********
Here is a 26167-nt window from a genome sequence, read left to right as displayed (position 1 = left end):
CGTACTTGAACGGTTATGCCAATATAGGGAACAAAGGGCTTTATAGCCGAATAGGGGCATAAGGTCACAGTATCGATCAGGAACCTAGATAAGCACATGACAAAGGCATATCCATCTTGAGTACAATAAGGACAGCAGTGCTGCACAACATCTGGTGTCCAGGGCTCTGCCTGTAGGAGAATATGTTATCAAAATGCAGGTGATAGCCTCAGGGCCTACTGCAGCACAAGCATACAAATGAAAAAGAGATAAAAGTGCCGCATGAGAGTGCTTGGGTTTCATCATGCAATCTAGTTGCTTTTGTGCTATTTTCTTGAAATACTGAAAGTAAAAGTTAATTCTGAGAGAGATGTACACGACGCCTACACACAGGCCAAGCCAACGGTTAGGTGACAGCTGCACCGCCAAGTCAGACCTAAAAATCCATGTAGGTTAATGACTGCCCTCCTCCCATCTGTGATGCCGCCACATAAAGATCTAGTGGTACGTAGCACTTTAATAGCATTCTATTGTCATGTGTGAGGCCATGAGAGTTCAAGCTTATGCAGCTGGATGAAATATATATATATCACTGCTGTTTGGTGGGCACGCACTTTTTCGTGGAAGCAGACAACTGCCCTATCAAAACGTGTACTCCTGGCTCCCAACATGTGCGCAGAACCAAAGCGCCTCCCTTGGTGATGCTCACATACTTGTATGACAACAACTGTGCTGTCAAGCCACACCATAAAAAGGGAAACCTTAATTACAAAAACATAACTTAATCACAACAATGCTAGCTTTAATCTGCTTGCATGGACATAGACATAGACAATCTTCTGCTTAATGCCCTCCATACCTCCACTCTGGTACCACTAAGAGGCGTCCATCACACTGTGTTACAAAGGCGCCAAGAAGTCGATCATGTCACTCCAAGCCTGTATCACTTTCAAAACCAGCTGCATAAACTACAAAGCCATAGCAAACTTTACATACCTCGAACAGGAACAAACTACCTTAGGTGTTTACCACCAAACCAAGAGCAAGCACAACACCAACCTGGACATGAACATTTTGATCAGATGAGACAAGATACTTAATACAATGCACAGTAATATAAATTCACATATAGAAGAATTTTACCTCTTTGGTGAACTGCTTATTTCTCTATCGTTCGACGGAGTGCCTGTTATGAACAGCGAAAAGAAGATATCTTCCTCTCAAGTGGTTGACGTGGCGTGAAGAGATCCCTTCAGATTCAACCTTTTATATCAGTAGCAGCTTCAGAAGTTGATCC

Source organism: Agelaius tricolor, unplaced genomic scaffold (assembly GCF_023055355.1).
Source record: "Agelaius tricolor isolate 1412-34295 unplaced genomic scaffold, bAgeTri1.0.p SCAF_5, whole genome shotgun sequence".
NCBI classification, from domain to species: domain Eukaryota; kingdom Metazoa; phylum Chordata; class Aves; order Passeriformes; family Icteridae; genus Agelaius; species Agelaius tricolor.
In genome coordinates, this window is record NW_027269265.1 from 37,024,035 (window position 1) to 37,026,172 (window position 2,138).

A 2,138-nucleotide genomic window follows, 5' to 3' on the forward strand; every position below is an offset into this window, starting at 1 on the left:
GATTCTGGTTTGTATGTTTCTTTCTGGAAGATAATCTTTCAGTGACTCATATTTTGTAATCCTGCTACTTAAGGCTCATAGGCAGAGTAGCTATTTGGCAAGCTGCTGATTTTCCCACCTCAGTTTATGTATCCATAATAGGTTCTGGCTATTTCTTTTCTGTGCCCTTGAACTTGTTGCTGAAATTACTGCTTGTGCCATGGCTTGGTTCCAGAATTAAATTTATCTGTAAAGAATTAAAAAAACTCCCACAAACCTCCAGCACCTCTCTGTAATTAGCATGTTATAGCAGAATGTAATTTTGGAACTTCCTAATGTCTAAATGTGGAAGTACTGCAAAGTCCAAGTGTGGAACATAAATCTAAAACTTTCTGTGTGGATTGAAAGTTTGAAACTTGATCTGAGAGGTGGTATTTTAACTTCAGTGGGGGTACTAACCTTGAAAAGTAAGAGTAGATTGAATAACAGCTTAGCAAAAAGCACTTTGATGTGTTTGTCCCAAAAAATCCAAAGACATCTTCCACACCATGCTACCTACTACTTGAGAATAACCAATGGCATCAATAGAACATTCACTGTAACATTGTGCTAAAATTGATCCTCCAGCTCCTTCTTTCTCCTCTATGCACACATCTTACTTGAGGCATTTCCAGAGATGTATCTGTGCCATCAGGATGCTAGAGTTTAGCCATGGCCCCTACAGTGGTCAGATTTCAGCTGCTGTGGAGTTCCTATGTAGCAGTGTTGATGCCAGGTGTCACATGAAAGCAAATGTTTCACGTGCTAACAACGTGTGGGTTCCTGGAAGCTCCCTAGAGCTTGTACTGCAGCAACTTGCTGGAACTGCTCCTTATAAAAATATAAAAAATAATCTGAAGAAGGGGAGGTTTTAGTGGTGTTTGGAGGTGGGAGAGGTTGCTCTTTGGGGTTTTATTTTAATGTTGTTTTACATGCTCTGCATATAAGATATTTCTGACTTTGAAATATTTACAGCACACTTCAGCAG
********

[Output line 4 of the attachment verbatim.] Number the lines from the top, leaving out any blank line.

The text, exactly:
Source record: "Agelaius tricolor isolate 1412-34295 unplaced genomic scaffold, bAgeTri1.0.p SCAF_5, whole genome shotgun sequence".